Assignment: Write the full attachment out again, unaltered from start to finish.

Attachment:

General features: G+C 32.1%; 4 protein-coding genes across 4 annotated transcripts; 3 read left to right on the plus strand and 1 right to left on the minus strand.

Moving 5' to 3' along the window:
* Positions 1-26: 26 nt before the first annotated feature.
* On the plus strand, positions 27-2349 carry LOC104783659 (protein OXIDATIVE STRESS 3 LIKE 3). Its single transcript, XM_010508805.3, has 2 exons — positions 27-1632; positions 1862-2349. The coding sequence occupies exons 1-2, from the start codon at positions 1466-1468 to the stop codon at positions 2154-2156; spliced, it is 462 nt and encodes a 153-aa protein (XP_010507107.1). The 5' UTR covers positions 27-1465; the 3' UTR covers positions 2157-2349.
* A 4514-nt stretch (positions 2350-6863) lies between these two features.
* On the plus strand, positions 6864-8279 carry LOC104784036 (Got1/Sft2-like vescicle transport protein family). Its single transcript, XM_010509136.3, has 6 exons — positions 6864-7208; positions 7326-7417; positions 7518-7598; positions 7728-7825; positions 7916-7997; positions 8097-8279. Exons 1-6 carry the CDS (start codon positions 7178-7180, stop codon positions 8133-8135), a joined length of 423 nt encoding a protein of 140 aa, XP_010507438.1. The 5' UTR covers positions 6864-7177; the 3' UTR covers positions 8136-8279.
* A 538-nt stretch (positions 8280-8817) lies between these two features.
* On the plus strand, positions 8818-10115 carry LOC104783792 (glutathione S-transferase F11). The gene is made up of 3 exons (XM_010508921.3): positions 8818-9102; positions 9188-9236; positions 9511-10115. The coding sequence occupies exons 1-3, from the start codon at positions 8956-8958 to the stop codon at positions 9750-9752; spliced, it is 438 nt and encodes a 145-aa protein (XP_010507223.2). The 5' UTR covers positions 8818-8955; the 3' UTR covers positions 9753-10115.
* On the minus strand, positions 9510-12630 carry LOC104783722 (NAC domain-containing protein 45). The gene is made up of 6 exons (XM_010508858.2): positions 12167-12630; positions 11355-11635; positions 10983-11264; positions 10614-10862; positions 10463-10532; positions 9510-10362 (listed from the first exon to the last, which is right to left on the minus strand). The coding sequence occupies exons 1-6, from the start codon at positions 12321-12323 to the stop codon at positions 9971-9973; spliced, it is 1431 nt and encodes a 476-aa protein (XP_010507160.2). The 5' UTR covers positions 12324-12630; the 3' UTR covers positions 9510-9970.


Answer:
General features: G+C 32.1%; 4 protein-coding genes across 4 annotated transcripts; 3 read left to right on the plus strand and 1 right to left on the minus strand.

Moving 5' to 3' along the window:
* Positions 1-26: 26 nt before the first annotated feature.
* On the plus strand, positions 27-2349 carry LOC104783659 (protein OXIDATIVE STRESS 3 LIKE 3). Its single transcript, XM_010508805.3, has 2 exons — positions 27-1632; positions 1862-2349. The coding sequence occupies exons 1-2, from the start codon at positions 1466-1468 to the stop codon at positions 2154-2156; spliced, it is 462 nt and encodes a 153-aa protein (XP_010507107.1). The 5' UTR covers positions 27-1465; the 3' UTR covers positions 2157-2349.
* A 4514-nt stretch (positions 2350-6863) lies between these two features.
* On the plus strand, positions 6864-8279 carry LOC104784036 (Got1/Sft2-like vescicle transport protein family). Its single transcript, XM_010509136.3, has 6 exons — positions 6864-7208; positions 7326-7417; positions 7518-7598; positions 7728-7825; positions 7916-7997; positions 8097-8279. Exons 1-6 carry the CDS (start codon positions 7178-7180, stop codon positions 8133-8135), a joined length of 423 nt encoding a protein of 140 aa, XP_010507438.1. The 5' UTR covers positions 6864-7177; the 3' UTR covers positions 8136-8279.
* A 538-nt stretch (positions 8280-8817) lies between these two features.
* On the plus strand, positions 8818-10115 carry LOC104783792 (glutathione S-transferase F11). The gene is made up of 3 exons (XM_010508921.3): positions 8818-9102; positions 9188-9236; positions 9511-10115. The coding sequence occupies exons 1-3, from the start codon at positions 8956-8958 to the stop codon at positions 9750-9752; spliced, it is 438 nt and encodes a 145-aa protein (XP_010507223.2). The 5' UTR covers positions 8818-8955; the 3' UTR covers positions 9753-10115.
* On the minus strand, positions 9510-12630 carry LOC104783722 (NAC domain-containing protein 45). The gene is made up of 6 exons (XM_010508858.2): positions 12167-12630; positions 11355-11635; positions 10983-11264; positions 10614-10862; positions 10463-10532; positions 9510-10362 (listed from the first exon to the last, which is right to left on the minus strand). The coding sequence occupies exons 1-6, from the start codon at positions 12321-12323 to the stop codon at positions 9971-9973; spliced, it is 1431 nt and encodes a 476-aa protein (XP_010507160.2). The 5' UTR covers positions 12324-12630; the 3' UTR covers positions 9510-9970.